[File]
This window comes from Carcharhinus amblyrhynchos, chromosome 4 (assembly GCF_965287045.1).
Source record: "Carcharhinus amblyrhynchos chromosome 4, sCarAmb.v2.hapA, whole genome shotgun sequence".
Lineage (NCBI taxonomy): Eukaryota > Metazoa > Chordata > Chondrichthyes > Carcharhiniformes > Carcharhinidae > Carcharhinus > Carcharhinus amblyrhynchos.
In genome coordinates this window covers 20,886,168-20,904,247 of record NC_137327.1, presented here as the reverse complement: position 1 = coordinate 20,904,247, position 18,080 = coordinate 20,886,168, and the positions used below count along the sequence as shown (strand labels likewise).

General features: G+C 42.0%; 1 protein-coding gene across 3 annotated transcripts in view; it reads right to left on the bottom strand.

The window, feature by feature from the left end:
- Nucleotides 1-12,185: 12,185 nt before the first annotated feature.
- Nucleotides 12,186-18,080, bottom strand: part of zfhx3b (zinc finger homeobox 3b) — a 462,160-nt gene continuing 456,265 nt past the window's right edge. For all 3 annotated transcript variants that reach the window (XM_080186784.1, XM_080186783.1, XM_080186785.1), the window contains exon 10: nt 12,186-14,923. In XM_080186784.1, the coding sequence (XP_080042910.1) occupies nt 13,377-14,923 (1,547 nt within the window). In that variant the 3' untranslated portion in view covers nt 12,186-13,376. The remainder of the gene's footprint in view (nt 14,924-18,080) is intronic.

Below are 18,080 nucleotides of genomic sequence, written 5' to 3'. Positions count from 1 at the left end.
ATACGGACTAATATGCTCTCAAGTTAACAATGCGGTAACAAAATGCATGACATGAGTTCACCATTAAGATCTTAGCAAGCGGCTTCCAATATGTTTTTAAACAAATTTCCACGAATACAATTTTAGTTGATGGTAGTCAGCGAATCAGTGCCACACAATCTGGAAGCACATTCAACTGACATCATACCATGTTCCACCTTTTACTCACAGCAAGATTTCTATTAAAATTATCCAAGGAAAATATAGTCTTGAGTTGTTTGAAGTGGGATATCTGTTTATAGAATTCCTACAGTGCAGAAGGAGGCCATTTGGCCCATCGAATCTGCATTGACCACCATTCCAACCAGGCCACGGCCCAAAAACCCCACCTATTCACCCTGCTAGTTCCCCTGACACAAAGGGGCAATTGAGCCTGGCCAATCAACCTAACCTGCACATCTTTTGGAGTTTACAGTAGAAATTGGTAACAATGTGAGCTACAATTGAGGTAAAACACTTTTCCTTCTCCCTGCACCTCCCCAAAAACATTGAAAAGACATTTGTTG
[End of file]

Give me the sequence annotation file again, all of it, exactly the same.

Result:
This window comes from Carcharhinus amblyrhynchos, chromosome 4 (assembly GCF_965287045.1).
Source record: "Carcharhinus amblyrhynchos chromosome 4, sCarAmb.v2.hapA, whole genome shotgun sequence".
Lineage (NCBI taxonomy): Eukaryota > Metazoa > Chordata > Chondrichthyes > Carcharhiniformes > Carcharhinidae > Carcharhinus > Carcharhinus amblyrhynchos.
In genome coordinates this window covers 20,886,168-20,904,247 of record NC_137327.1, presented here as the reverse complement: position 1 = coordinate 20,904,247, position 18,080 = coordinate 20,886,168, and the positions used below count along the sequence as shown (strand labels likewise).

General features: G+C 42.0%; 1 protein-coding gene across 3 annotated transcripts in view; it reads right to left on the bottom strand.

The window, feature by feature from the left end:
- Nucleotides 1-12,185: 12,185 nt before the first annotated feature.
- Nucleotides 12,186-18,080, bottom strand: part of zfhx3b (zinc finger homeobox 3b) — a 462,160-nt gene continuing 456,265 nt past the window's right edge. For all 3 annotated transcript variants that reach the window (XM_080186784.1, XM_080186783.1, XM_080186785.1), the window contains exon 10: nt 12,186-14,923. In XM_080186784.1, the coding sequence (XP_080042910.1) occupies nt 13,377-14,923 (1,547 nt within the window). In that variant the 3' untranslated portion in view covers nt 12,186-13,376. The remainder of the gene's footprint in view (nt 14,924-18,080) is intronic.

Below are 18,080 nucleotides of genomic sequence, written 5' to 3'. Positions count from 1 at the left end.
ATACGGACTAATATGCTCTCAAGTTAACAATGCGGTAACAAAATGCATGACATGAGTTCACCATTAAGATCTTAGCAAGCGGCTTCCAATATGTTTTTAAACAAATTTCCACGAATACAATTTTAGTTGATGGTAGTCAGCGAATCAGTGCCACACAATCTGGAAGCACATTCAACTGACATCATACCATGTTCCACCTTTTACTCACAGCAAGATTTCTATTAAAATTATCCAAGGAAAATATAGTCTTGAGTTGTTTGAAGTGGGATATCTGTTTATAGAATTCCTACAGTGCAGAAGGAGGCCATTTGGCCCATCGAATCTGCATTGACCACCATTCCAACCAGGCCACGGCCCAAAAACCCCACCTATTCACCCTGCTAGTTCCCCTGACACAAAGGGGCAATTGAGCCTGGCCAATCAACCTAACCTGCACATCTTTTGGAGTTTACAGTAGAAATTGGTAACAATGTGAGCTACAATTGAGGTAAAACACTTTTCCTTCTCCCTGCACCTCCCCAAAAACATTGAAAAGACATTTGTTG